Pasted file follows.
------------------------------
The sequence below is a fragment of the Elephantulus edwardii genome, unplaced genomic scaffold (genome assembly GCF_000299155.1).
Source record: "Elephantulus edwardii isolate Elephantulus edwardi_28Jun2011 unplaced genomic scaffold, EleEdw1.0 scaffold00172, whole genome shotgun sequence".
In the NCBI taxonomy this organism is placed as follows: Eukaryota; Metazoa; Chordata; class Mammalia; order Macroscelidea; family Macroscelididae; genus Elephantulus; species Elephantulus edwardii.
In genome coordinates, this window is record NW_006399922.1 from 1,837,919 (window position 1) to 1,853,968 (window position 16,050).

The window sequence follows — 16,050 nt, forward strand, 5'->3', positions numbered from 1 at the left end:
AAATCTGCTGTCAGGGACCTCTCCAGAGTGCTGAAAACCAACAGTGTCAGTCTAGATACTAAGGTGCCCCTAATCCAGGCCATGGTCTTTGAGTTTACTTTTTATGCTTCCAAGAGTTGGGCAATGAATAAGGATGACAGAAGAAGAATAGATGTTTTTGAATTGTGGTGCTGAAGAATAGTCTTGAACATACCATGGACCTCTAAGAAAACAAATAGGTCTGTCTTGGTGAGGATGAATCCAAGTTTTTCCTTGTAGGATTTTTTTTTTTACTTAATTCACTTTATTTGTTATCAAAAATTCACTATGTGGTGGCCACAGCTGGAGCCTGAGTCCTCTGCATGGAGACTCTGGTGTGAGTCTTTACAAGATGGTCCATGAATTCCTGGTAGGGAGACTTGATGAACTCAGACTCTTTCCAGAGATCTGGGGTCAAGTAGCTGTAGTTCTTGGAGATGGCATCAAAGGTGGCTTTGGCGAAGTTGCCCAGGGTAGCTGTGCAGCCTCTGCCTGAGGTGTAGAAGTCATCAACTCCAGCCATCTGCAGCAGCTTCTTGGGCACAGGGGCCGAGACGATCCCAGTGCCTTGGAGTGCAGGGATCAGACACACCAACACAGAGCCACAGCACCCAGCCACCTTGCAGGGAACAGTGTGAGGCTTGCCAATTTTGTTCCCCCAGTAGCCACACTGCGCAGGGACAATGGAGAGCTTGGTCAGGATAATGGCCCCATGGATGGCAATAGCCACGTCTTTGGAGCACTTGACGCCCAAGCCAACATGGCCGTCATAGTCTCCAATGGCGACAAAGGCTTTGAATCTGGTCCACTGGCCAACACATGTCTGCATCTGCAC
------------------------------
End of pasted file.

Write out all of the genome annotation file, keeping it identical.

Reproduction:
The sequence below is a fragment of the Elephantulus edwardii genome, unplaced genomic scaffold (genome assembly GCF_000299155.1).
Source record: "Elephantulus edwardii isolate Elephantulus edwardi_28Jun2011 unplaced genomic scaffold, EleEdw1.0 scaffold00172, whole genome shotgun sequence".
In the NCBI taxonomy this organism is placed as follows: Eukaryota; Metazoa; Chordata; class Mammalia; order Macroscelidea; family Macroscelididae; genus Elephantulus; species Elephantulus edwardii.
In genome coordinates, this window is record NW_006399922.1 from 1,837,919 (window position 1) to 1,853,968 (window position 16,050).

The window sequence follows — 16,050 nt, forward strand, 5'->3', positions numbered from 1 at the left end:
AAATCTGCTGTCAGGGACCTCTCCAGAGTGCTGAAAACCAACAGTGTCAGTCTAGATACTAAGGTGCCCCTAATCCAGGCCATGGTCTTTGAGTTTACTTTTTATGCTTCCAAGAGTTGGGCAATGAATAAGGATGACAGAAGAAGAATAGATGTTTTTGAATTGTGGTGCTGAAGAATAGTCTTGAACATACCATGGACCTCTAAGAAAACAAATAGGTCTGTCTTGGTGAGGATGAATCCAAGTTTTTCCTTGTAGGATTTTTTTTTTTACTTAATTCACTTTATTTGTTATCAAAAATTCACTATGTGGTGGCCACAGCTGGAGCCTGAGTCCTCTGCATGGAGACTCTGGTGTGAGTCTTTACAAGATGGTCCATGAATTCCTGGTAGGGAGACTTGATGAACTCAGACTCTTTCCAGAGATCTGGGGTCAAGTAGCTGTAGTTCTTGGAGATGGCATCAAAGGTGGCTTTGGCGAAGTTGCCCAGGGTAGCTGTGCAGCCTCTGCCTGAGGTGTAGAAGTCATCAACTCCAGCCATCTGCAGCAGCTTCTTGGGCACAGGGGCCGAGACGATCCCAGTGCCTTGGAGTGCAGGGATCAGACACACCAACACAGAGCCACAGCACCCAGCCACCTTGCAGGGAACAGTGTGAGGCTTGCCAATTTTGTTCCCCCAGTAGCCACACTGCGCAGGGACAATGGAGAGCTTGGTCAGGATAATGGCCCCATGGATGGCAATAGCCACGTCTTTGGAGCACTTGACGCCCAAGCCAACATGGCCGTCATAGTCTCCAATGGCGACAAAGGCTTTGAATCTGGTCCACTGGCCAACACATGTCTGCATCTGCAC